Elton: Yeah, maybe overtime and then possibly being us, but hats off to the champs. Masai, Bobby, they did a great job putting that team together. Nick did a great job coaching, and the players, they played. So, hats off to the champs, but it just shows me that were close. We are close. So my goal this summer is to get better through the draft, through free agency, what we have to do to be able to compete again at that level. It definitely hurts, it definitely hurts, and from the players to the coaches to my staff, we wanna grow and we wanna get better.

Q: What would you say the depth of talent is, at least what’s projected to be, in the mid 20’s, how would you assess the talent?

Elton: When I talk to other GM’s around the league, it’s like that first round, at like 27 or 28, it’s where they see ‘I can pick there, I can get talent there.’ So there’s players that can be drafted that can help an NBA franchise.

More depth on Optionality

Q: What’s the scenario look like that you might move up if someone starts to fall that maybe you didn’t have in here but that you really like?

Elton: Yeah, we touched most of the players. We either had them in, or we’ve seen them or went to their agent workouts. But that scenario, I’m trying not to target one individual player, but if there’s one with the five picks that gives us options. So that’s what it would look like, it’s like, “Okay, this guy’s falling, let’s move up and he can add to our roster right now.”

Q: Elton, knowing that you guys are trying to compete right now, how willing are you if you have to wait on somebody, whether that’s somebody who’s maybe injured or maybe a Euro guy overseas, are you willing to wait if the value is there?

Elton: That’s a great question. So with the five picks, it depends on where. Later in the second round, one of those picks, the value proposition is there, and you’re like, “Okay he has to rehab and get better,” you think of that. In two years, we’re gonna need talent, we’re gonna need talent. But the appetite to wait, it’s all gonna be determined on the clock and who the player is.

Q: Is that what happened with Zhaire last year? You drafted Mikal Bridges, kind of a ready-made player, and then you draft kind of more of a project. Is that more of an example like that?

Elton: That’s an example. And then you’re on the clock, and you can get a first round pick unprotected that turns into Tobias (Harris), so on the clock, you look at that.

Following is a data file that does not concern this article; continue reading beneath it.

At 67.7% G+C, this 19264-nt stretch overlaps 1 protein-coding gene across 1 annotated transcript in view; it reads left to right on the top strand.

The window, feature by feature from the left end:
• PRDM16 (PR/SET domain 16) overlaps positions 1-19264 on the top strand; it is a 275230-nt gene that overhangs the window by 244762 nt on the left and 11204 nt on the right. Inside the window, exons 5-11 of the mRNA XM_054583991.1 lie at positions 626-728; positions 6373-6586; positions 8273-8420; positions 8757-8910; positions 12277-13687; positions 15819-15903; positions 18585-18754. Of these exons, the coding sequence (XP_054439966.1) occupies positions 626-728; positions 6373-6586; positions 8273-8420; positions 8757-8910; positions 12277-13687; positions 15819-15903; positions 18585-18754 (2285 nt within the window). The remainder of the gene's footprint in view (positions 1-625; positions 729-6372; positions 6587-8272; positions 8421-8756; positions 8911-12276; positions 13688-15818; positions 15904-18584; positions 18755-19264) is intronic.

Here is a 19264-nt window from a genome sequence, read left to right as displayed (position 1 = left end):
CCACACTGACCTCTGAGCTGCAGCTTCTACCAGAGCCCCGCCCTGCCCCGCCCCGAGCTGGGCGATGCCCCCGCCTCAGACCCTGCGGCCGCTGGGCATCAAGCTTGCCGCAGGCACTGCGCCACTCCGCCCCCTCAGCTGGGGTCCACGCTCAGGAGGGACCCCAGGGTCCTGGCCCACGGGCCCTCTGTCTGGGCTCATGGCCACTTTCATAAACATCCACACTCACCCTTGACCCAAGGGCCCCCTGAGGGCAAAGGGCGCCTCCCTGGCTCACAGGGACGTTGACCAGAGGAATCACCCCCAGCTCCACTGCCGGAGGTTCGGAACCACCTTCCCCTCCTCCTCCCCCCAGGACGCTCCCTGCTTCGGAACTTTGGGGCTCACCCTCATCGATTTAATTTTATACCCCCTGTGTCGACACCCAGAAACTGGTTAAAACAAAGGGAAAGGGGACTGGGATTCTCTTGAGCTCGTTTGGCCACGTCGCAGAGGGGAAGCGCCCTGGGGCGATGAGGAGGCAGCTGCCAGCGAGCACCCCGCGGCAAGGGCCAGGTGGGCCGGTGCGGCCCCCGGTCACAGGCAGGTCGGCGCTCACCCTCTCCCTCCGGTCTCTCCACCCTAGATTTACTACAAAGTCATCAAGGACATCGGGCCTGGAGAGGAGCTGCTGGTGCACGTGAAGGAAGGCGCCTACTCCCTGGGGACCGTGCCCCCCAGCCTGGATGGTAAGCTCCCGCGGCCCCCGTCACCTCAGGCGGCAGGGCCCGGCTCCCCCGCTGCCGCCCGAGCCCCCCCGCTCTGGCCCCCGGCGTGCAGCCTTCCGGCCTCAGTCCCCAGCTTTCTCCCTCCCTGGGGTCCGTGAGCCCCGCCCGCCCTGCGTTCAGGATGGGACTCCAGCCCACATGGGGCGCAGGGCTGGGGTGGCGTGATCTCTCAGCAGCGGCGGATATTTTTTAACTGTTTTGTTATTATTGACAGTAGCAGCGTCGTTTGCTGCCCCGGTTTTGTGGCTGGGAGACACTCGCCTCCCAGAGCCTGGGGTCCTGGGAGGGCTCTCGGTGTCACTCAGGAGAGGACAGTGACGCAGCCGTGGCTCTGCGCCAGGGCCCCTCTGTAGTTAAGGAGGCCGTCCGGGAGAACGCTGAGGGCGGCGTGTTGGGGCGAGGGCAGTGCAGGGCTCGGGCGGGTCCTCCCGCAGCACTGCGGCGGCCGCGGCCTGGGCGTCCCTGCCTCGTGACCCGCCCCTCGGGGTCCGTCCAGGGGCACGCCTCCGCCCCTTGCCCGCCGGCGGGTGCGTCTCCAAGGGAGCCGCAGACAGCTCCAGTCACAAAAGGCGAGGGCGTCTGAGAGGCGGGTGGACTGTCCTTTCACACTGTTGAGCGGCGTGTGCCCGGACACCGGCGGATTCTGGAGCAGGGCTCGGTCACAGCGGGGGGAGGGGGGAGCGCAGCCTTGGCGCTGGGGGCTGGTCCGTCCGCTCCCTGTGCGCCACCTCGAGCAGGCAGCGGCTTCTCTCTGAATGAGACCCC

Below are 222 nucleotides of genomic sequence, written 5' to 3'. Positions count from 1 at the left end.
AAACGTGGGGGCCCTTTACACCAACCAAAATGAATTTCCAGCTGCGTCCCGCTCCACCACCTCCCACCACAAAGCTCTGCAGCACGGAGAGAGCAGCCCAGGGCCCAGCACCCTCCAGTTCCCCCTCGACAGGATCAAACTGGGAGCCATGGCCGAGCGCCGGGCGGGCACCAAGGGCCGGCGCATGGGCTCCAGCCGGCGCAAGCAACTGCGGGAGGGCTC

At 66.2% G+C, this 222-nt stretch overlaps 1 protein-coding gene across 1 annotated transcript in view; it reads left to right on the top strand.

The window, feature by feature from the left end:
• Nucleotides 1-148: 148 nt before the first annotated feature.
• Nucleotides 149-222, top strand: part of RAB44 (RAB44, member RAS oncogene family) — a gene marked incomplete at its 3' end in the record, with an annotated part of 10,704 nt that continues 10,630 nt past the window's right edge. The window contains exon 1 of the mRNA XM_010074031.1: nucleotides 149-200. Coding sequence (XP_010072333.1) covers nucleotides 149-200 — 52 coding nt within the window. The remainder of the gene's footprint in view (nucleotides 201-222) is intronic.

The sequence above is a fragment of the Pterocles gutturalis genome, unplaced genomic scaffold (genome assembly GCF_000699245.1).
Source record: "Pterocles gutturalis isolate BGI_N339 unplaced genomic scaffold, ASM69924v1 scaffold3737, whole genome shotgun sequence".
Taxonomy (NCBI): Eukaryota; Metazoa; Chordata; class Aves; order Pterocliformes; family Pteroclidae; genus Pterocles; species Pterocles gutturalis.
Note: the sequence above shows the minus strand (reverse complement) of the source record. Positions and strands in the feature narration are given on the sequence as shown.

On Shake Milton

Q: Is Shake (Milton) another example of that, where he had an injury and probably fell quite a bit because of it?

Elton: Yeah, Shake, we drafted him in the 50’s. We see what kind of talent he is, so yes, same example.

Q: Does he have a shot this year to crack the rotation?

Elton: That’s my hope. We believe in Shake. Great time developing in our G-League; kudos to our G-League program and development staff for developing him there. In the NBA, like a young player’s gonna have had some struggles, but we’re counting on him to grow and keep getting better.

Q: Is he gonna play Summer League?

Elton: He can’t wait. Yes, he’s gonna play Summer League, and I haven’t seen a player so excited to play Summer League. I don’t know why but…

Q: Is he a 1 or a 2?

Elton: I think he can be both. I don’t wanna give our scouting report out, but he’ll play some backup 1 this summer league for sure.

On Draft night memories

Q: Do you have stories from your own draft night that still stick with you? What do you relate to what these guys are going through?

Elton: Yeah, when I talk to them after most of the workouts, I say, “I sat in your same seat 20 years ago. Just having your family there, having your name called, you work so hard, seeing it come to fruition, just having that dream come true. It was a blur, it was a blur, it’s all happening so fast.”

Q: You were talking about the character component of this, what’s the profile, what’s in the DNA of a 76ers player?

Elton: Tough, hard-nosed, respectful, wants to get better, treat your teammates with respect. Younger player, we like a high IQ. Guy that knows how to play, play defense, make the right pass, take the shot when warranted, and a competitor. We want tough competitors that can think the game.

Q: You talked about how close you guys are, and you’re close, does that make there be really little to no room for error on draft night?

Elton: Of course I’m gonna say that, no, I’ve gotta give myself some wiggle room. Like there’s other ways besides the draft to hopefully get us over that hump, but I definitely wanna get it right.

On Tobias Harris

Q: Elton, you brought up Tobias, how do you feel like you guys are prepared for the talks with Tobias and Jimmy and the other free agents?

Elton: I won’t get into specifics ’cause it’s a little early for that, but when the time’s right, I look forward to those discussions.

Q: What can you tell us about what Ben and Joel have been able to get to to this point in the offseason?

Elton: A lot of promises, vows, it’s raw, it hurts. We’re passionate. I can’t believe we lost like that. They’ve been in the gym, they’ve been rehabbing, they’ve been working hard. So the goal is just to keep the momentum. Just, how do we take that into the summer. But they’ve been executing their plans, they’re still hungry, they still feel that pain to lose how they lost. As tough as it was losing like that, we’re gonna get better from it.

Q: What is your process to get to know the character of these players? How often do you talk to them, who do you talk to, and do you feel like you get answers to all the questions you have?

Elton: I don’t wanna give too much intel, we talk to people that pick up their laundry even. It’s a whole range of people. Of course their coaches, their moms, their family. But we get specific intel. When we meet with them, it’s different, it’s more like an interview, so you’re on your best behavior. So we try to get to know them the best we can. Know their personalities, talk to middle school coaches, high school coaches, just to be clear on what kind of person they are.